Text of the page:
Love Your Age — Damn the Decades

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20s & 30s
Tune in to your cycle. Your menstrual cycle may be flowing like clockwork now, but premenstrual syndrome (PMS) is a common issue for young women–particularly those who are under a lot of stress. To feel your absolute best, take steps to keep this monthly nuisance from derailing your life. "You can often control PMS with lifestyle measures," says Tori Hudson, N.D., author of Women's Encyclopedia of Natural Medicine, 2nd Edition (McGraw Hill). "Getting regular exercise and minimizing caffeine, sugar and alcohol will help." If you’re having more than just an occasional cramp or breast tenderness–or perhaps your lifestyle is less than optimal–you may need to add a supplement to manage PMS, Hudson says. "Look for a combination formula that contains nutrients proven to offset PMS: vitamin B6, calcium, St. John's wort, chaste tree berry, chromium and gamma–linoleic acid from either borage or evening primrose oil." Get them all in Vitanica Women's Phase I ($16 for 60 capsules;, designed by Hudson for young women with PMS.
Set (pretty) good eating habits. The best move you can make to assure a happy, long life is to adopt a healthy diet early—not only for a rockin' body but also for strong bones, a robust immune system and for a host of other healthy benefits. "Your body is forgiving in your 20s and 30s—you can eat junk food, stay up late and party, and get away with it," says Alice Domar, Ph.D., director of the Domar Center for Mind/Body Health in Waltham, Mass and co–author with Susan Love, M.D., of Live a Little!: Breaking the Rules Won't Break Your Health (Crown). "But the habits you set now will be hard to break later. Establish a healthy routine in your 20s and you'll be more likely to do the right things in your 50s."
The good–health basics are simple: Stick to whole foods and eat mostly plants. Get plenty of fruits and vegetables every day. Forgo processed foods and drive–through windows. But don't get too uptight about it either says Domar. "Don't get too hung up on the 'rules,'" she says. "You don't have to perfect. Just aim for a 'pretty healthy' diet. That is doable at any age."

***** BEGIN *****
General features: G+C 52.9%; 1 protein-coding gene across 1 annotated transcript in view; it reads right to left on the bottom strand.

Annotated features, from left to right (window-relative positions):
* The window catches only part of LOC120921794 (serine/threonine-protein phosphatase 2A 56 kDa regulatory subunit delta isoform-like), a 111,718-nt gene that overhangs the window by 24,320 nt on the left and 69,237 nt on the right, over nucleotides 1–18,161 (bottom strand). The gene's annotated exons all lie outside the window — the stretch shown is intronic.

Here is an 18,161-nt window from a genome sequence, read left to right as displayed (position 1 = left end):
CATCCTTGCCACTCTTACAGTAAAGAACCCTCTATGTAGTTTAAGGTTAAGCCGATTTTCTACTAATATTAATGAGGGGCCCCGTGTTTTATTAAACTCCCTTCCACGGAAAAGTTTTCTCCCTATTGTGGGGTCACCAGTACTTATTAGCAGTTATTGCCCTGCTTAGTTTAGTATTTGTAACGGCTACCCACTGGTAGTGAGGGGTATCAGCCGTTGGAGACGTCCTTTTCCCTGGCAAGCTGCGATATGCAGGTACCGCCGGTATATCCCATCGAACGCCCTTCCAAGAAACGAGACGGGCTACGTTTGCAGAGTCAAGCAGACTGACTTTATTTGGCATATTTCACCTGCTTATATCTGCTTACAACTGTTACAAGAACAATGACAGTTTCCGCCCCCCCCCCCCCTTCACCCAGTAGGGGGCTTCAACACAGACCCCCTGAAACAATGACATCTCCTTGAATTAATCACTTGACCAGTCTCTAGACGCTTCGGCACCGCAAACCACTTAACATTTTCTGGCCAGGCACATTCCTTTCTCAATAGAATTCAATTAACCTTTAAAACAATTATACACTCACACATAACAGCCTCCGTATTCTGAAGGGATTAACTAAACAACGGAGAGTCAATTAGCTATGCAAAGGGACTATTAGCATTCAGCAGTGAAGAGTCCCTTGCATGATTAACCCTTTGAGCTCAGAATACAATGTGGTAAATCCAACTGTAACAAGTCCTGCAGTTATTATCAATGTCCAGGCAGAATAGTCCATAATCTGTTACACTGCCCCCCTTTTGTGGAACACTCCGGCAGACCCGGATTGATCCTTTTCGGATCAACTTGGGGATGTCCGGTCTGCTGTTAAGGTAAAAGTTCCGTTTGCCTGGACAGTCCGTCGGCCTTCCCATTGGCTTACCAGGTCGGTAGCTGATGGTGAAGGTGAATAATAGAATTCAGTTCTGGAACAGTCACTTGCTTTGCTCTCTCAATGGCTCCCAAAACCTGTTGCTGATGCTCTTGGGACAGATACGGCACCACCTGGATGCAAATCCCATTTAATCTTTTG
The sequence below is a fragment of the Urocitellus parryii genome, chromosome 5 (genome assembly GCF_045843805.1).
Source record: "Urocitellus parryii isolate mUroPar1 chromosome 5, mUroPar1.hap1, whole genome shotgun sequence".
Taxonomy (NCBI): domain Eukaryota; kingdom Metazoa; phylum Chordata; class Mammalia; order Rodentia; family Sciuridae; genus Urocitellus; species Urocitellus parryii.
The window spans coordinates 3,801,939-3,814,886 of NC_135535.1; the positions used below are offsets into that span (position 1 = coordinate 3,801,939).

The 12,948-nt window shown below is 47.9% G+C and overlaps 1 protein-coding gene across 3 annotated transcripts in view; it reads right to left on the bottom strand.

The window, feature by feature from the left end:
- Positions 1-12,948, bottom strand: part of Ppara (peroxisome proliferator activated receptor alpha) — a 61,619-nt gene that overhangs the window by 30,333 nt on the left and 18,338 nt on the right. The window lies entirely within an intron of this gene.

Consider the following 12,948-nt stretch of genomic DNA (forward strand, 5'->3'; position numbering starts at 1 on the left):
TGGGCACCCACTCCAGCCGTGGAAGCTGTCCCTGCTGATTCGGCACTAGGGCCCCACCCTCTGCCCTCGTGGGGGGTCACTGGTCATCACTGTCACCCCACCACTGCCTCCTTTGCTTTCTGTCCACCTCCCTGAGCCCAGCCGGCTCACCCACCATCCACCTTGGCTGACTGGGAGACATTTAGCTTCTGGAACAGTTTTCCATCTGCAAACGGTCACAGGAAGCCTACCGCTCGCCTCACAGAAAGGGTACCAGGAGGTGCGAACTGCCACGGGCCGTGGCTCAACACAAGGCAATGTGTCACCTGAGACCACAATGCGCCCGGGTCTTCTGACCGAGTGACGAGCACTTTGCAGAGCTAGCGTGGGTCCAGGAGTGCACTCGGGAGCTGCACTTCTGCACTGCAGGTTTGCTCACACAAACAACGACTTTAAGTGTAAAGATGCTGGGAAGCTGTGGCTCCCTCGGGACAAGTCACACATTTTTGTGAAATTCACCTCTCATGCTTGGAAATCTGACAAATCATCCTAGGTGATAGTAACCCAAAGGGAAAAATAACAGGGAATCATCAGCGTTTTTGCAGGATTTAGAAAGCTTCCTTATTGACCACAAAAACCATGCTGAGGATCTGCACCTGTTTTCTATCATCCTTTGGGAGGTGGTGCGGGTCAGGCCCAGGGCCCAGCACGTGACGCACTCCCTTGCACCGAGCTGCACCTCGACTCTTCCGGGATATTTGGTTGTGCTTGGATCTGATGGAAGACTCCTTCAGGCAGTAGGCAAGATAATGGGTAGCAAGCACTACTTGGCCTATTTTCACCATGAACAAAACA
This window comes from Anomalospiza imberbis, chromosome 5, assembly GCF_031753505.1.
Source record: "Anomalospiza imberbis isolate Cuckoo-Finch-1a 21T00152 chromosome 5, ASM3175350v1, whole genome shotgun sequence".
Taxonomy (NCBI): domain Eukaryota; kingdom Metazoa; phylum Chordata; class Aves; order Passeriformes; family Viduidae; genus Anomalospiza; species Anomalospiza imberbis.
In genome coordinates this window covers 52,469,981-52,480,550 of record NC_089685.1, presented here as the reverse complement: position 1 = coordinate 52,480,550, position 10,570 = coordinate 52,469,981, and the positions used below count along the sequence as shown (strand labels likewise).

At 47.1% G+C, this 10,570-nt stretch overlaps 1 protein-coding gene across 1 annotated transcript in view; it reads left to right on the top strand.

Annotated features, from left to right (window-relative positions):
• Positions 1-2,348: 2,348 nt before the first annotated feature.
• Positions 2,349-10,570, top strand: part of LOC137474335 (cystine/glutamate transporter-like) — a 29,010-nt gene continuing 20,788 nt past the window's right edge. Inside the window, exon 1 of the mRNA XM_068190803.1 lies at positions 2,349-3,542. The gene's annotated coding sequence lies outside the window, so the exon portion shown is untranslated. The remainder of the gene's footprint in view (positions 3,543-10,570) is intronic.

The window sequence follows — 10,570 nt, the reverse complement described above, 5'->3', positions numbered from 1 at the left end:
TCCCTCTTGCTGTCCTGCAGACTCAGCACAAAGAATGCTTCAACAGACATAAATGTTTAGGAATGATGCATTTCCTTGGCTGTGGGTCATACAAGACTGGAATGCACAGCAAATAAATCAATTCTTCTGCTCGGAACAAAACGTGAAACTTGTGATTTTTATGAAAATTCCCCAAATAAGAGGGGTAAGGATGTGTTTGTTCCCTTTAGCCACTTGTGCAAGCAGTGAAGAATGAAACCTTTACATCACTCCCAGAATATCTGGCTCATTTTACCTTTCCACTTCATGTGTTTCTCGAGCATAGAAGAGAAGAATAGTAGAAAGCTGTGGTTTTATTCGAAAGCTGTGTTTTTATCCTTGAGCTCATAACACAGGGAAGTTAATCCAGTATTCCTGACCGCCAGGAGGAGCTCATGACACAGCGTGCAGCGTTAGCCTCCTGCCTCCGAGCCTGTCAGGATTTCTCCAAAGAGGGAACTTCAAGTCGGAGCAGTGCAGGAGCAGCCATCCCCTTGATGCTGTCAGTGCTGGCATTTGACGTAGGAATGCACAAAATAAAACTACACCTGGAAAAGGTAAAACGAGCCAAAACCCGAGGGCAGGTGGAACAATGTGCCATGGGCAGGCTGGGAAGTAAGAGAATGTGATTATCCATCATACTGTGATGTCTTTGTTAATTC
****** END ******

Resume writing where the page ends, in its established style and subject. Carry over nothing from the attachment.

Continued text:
Go with the flow. This is the time of life when energy is highest and the body is most forgiving. Enjoy it, says Lewis. "It is a time of vibrancy, and you don't want to hold back life's flow—if you do, you'll create obstruction in the body, which can lead to problems like ulcers and irritable bowel syndrome." To stay healthy and happy, pay attention to where your life is leading you—and to the inner voice that will tell you when it's best to go along for the ride.
"I rarely tell women in their 20s or 30s to meditate—that would be like holding back a fountain," Lewis says. Instead, Lewis recommends instituting a daily period of reflection and journaling. "The point is to see where life is leading you, so ask yourself questions," she says. Use the journal to release emotional snarls, and refer back to it to help chart your course as you become who you are truly meant to be.

Take care of yourself, mama. It's a good thing these are the decades of high energy and vibrancy, because it's also when most women become mothers and are faced with the tall task of juggling children, careers, husbands and homemaking. Ideally, there'd be plenty of downtime. But if you find it tough to snag a shower let alone a chunk of "me–time," take an adaptogenic herb, says Rosemary Gladstar, the Vermont–based author of Herbal Healing for Women (Fireside). "Rhodiola rosea counteracts the depletion that comes from being overextended in your 20s and 30s." Take 200 to 400 milligrams a day in the morning on an empty stomach. Gladstar likes Mountain Rose Herbs Rhodiola Root Capsules ($9.25 for 100 440- milligram capsules;
Build your bones. In our 20s, we think of ourselves as being all grown-up, but in truth our bodies are still developing throughout our 30s. "In early adulthood, you're still building bone mass," explains Carol Krucoff, ERYT, a yoga therapist and practitioner at Duke Integrative Medicine in North Carolina and co-author (with husband Mitchell Krucoff, M.D.) of Healing Moves: How to Cure, Relieve and Prevent Common Ailments with Exercise (Harmony Books). To build strong bones, Krucoff says, you need to do weight-bearing activity and strength training. "The higher impact the activity, the greater the effect on the bones," she explains. "Focus on activities like running, jumping and plyometrics. Racquet sports are particularly good—you're jumping around after the ball, and every time you hit it, you're sending a wave of impact up the arm and through the body." Intimidated by the weight room at the gym? Remind yourself that in addition to boosting your still-developing bone mass, building muscle will also keep your metabolism revved up and help you burn more calories—even when you're sedentary.